He said the Hiwassee community currently has 50 residents.
“We look forward to the community growing here. We hope in a year or two there’ll be 200 brothers and sisters and children living here and becoming part of your community,” Mr. Winter said. “I can see from today how many of you have come, what this place means to you, and we want to keep that tradition going, of loving God and loving our fellow man, working together and caring for each other, looking after our young and our old. Thank you for how we have been welcomed. We really appreciate it. Just the fact that you all have come today shows us what this place means to you, and we look forward to building up together.”
In introducing Bishop Stika, Mr. Winter said “we’ve had very good contact with the Catholic Church over the years, including Cardinal [Timothy] Dolan in New York City, who’s a good friend of Bishop Stika. We really thank God that you’ve come today.”
The bishop, who also led a prayer at the luncheon, started his talk with a warning.
“The worst thing you can do is give a Catholic bishop a microphone,” he said.
Bishop Stika told Mr. Winter that “Cardinal Dolan has spoken very, very highly of your community.”
The bishop commented on the shared beliefs of the Bruderhof and Catholics.
“We have very, very similar values, and many of those values are being attacked,” he said. “You can see what’s happening to the family unit, the understanding of marriage and commitment and working together.”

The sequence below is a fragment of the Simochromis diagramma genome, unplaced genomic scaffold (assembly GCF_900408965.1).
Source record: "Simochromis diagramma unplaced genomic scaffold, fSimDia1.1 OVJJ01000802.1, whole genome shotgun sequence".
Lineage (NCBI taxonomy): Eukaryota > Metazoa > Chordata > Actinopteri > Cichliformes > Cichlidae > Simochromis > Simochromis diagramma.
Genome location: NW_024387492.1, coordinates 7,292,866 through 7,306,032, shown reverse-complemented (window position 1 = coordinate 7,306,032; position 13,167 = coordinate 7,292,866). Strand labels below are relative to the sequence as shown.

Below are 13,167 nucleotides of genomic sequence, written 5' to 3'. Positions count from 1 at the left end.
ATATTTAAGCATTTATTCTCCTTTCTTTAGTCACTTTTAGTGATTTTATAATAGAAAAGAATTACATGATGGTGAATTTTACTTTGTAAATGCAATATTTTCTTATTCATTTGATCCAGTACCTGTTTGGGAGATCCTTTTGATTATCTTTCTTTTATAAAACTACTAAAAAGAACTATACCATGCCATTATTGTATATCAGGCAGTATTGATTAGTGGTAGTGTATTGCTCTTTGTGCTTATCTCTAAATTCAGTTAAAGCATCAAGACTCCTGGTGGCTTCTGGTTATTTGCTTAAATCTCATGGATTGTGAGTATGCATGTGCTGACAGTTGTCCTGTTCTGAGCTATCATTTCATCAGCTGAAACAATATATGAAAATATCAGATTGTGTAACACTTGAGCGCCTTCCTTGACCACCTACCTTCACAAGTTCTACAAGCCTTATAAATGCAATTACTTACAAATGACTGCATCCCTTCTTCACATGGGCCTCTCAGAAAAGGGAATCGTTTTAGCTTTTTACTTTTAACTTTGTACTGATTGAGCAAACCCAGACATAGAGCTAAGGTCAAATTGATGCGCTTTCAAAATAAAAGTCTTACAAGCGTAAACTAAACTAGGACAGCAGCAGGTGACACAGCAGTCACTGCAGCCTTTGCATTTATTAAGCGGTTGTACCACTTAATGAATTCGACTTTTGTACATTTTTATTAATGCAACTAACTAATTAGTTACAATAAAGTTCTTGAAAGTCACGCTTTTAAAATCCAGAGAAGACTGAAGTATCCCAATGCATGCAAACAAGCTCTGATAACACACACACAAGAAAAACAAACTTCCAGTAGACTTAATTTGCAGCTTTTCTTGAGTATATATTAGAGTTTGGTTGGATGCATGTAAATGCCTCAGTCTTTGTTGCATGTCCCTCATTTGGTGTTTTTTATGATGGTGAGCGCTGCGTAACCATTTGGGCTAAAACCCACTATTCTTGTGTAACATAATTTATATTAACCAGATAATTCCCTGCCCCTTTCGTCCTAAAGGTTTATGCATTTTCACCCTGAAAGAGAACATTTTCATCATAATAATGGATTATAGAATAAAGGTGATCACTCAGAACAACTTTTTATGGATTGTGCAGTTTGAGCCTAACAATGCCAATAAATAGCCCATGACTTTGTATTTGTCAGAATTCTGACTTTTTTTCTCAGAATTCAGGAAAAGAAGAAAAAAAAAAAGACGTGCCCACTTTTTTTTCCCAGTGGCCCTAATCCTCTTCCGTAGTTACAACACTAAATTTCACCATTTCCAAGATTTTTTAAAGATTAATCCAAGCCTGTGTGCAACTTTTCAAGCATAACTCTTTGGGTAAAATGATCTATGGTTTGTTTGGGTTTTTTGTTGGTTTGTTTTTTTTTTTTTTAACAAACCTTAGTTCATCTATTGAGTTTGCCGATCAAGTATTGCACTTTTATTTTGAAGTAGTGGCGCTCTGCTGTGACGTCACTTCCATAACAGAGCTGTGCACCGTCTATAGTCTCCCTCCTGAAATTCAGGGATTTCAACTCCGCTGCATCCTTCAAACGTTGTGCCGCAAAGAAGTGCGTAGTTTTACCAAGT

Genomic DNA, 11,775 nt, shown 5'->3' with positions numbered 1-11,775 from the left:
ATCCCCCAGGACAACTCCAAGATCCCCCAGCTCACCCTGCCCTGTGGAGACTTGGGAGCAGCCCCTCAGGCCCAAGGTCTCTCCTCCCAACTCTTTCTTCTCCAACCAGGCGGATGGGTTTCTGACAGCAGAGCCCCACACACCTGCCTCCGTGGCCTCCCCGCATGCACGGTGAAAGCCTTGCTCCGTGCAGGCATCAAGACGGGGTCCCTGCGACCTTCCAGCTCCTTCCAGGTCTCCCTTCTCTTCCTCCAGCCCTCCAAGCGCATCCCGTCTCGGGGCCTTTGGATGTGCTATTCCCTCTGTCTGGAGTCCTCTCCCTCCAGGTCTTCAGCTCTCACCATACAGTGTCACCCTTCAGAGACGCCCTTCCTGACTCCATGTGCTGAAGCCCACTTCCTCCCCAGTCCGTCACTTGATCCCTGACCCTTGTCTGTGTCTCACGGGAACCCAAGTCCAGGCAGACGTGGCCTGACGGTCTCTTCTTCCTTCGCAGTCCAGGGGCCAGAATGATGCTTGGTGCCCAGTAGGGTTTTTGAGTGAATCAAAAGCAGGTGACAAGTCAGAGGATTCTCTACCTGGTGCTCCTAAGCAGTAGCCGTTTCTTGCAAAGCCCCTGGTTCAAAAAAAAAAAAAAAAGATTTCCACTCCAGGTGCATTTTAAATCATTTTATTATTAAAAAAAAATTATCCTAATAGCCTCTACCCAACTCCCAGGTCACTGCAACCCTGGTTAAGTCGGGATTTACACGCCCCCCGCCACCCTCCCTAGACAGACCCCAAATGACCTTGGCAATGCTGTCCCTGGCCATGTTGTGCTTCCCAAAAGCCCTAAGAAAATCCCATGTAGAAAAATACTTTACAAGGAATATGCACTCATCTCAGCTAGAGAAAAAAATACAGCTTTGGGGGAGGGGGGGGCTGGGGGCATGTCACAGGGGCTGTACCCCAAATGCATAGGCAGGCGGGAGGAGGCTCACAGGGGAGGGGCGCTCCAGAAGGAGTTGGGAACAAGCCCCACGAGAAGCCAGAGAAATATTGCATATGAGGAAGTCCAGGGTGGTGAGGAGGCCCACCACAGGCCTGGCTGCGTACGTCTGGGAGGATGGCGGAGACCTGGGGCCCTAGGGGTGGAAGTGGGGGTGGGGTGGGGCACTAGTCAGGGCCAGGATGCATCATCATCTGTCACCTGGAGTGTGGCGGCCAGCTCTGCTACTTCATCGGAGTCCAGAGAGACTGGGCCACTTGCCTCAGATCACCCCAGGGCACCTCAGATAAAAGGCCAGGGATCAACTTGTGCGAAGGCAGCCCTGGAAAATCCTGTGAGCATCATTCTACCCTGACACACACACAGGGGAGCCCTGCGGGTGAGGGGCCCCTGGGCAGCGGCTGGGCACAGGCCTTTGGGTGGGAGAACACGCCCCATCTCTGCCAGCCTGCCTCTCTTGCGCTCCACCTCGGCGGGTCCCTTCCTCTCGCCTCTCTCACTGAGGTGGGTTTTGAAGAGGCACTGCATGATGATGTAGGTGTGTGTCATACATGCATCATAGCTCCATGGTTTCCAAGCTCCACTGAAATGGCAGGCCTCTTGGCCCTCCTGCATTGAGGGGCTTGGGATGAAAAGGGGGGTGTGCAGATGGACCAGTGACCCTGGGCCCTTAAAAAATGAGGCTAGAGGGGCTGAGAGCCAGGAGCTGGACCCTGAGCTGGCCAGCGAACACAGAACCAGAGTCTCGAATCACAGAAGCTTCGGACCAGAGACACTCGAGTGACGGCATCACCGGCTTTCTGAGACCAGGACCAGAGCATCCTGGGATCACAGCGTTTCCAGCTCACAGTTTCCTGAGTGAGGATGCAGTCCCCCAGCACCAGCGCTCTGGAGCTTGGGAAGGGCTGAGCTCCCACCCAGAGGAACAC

Mr. Winter said after the luncheon that the Bruderhof “were looking to expand the community, and we found this college for sale. It was a good price, so that’s how we ended up here.”
The community in Monroe County is growing, he said, but has not decided “what kind of business we do.”
“Over the next years we’ll come up with something, some kind of manufacturing,” he said. “Today meant a lot just to meet all the local folk and further afield and to feel the welcoming of the neighborhood and the county for our community.”
Johann H. Huleatt is the outreach director for Bruderhof.
“It’s a great pleasure to be here, celebrating with the community leadership, including from the business, the government, and churches down here,” he said. “I was here a year ago, and to come back and see all the development that’s happened on the campus but also to see the deepening of the relationships in the neighborhood and the wider community is a joy to see. It’s an honor to be here, and the hospitality is amazing.”
Also attending the luncheon was Joe Bailey, regional director for Sen. Hagerty and a former one-year player for the Hiwassee baseball team.
“I think [Bruderhof] is going to be a great addition to our great state. They’re here for all the right reasons. We’re just down here to welcome them to the community and embrace what they’re trying to do,” he said.